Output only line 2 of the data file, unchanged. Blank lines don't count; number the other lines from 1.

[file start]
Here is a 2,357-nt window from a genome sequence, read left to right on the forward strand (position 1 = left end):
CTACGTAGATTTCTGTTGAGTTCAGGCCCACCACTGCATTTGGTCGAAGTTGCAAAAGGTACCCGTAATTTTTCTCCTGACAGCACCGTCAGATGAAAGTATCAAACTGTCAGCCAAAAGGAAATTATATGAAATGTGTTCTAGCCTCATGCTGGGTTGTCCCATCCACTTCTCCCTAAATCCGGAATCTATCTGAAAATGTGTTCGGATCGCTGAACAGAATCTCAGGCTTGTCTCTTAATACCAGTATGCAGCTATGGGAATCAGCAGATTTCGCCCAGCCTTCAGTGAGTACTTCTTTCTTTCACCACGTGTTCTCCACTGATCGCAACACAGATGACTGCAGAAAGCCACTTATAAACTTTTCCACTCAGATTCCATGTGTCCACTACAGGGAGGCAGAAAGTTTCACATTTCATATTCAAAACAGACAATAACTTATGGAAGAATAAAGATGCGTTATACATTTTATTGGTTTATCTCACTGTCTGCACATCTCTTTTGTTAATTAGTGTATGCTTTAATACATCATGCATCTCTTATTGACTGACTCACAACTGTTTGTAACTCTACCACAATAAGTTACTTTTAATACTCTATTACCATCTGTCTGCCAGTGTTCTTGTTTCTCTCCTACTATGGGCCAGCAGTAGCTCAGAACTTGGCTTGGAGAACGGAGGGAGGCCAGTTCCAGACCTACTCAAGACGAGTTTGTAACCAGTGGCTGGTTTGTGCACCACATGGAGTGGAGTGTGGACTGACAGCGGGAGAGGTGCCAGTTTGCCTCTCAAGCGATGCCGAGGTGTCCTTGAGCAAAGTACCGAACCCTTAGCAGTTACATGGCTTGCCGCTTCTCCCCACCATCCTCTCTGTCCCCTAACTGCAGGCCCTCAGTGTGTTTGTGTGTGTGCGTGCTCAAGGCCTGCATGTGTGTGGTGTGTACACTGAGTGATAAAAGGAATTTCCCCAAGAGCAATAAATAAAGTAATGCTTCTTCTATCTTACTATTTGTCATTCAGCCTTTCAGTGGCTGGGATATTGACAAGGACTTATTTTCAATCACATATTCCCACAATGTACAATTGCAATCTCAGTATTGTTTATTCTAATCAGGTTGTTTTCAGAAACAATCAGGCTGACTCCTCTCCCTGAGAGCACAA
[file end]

CTACGTAGATTTCTGTTGAGTTCAGGCCCACCACTGCATTTGGTCGAAGTTGCAAAAGGTACCCGTAATTTTTCTCCTGACAGCACCGTCAGATGAAAGTATCAAACTGTCAGCCAAAAGGAAATTATATGAAATGTGTTCTAGCCTCATGCTGGGTTGTCCCATCCACTTCTCCCTAAATCCGGAATCTATCTGAAAATGTGTTCGGATCGCTGAACAGAATCTCAGGCTTGTCTCTTAATACCAGTATGCAGCTATGGGAATCAGCAGATTTCGCCCAGCCTTCAGTGAGTACTTCTTTCTTTCACCACGTGTTCTCCACTGATCGCAACACAGATGACTGCAGAAAGCCACTTATAAACTTTTCCACTCAGATTCCATGTGTCCACTACAGGGAGGCAGAAAGTTTCACATTTCATATTCAAAACAGACAATAACTTATGGAAGAATAAAGATGCGTTATACATTTTATTGGTTTATCTCACTGTCTGCACATCTCTTTTGTTAATTAGTGTATGCTTTAATACATCATGCATCTCTTATTGACTGACTCACAACTGTTTGTAACTCTACCACAATAAGTTACTTTTAATACTCTATTACCATCTGTCTGCCAGTGTTCTTGTTTCTCTCCTACTATGGGCCAGCAGTAGCTCAGAACTTGGCTTGGAGAACGGAGGGAGGCCAGTTCCAGACCTACTCAAGACGAGTTTGTAACCAGTGGCTGGTTTGTGCACCACATGGAGTGGAGTGTGGACTGACAGCGGGAGAGGTGCCAGTTTGCCTCTCAAGCGATGCCGAGGTGTCCTTGAGCAAAGTACCGAACCCTTAGCAGTTACATGGCTTGCCGCTTCTCCCCACCATCCTCTCTGTCCCCTAACTGCAGGCCCTCAGTGTGTTTGTGTGTGTGCGTGCTCAAGGCCTGCATGTGTGTGGTGTGTACACTGAGTGATAAAAGGAATTTCCCCAAGAGCAATAAATAAAGTAATGCTTCTTCTATCTTACTATTTGTCATTCAGCCTTTCAGTGGCTGGGATATTGACAAGGACTTATTTTCAATCACATATTCCCACAATGTACAATTGCAATCTCAGTATTGTTTATTCTAATCAGGTTGTTTTCAGAAACAATCAGGCTGACTCCTCTCCCTGAGAGCACAA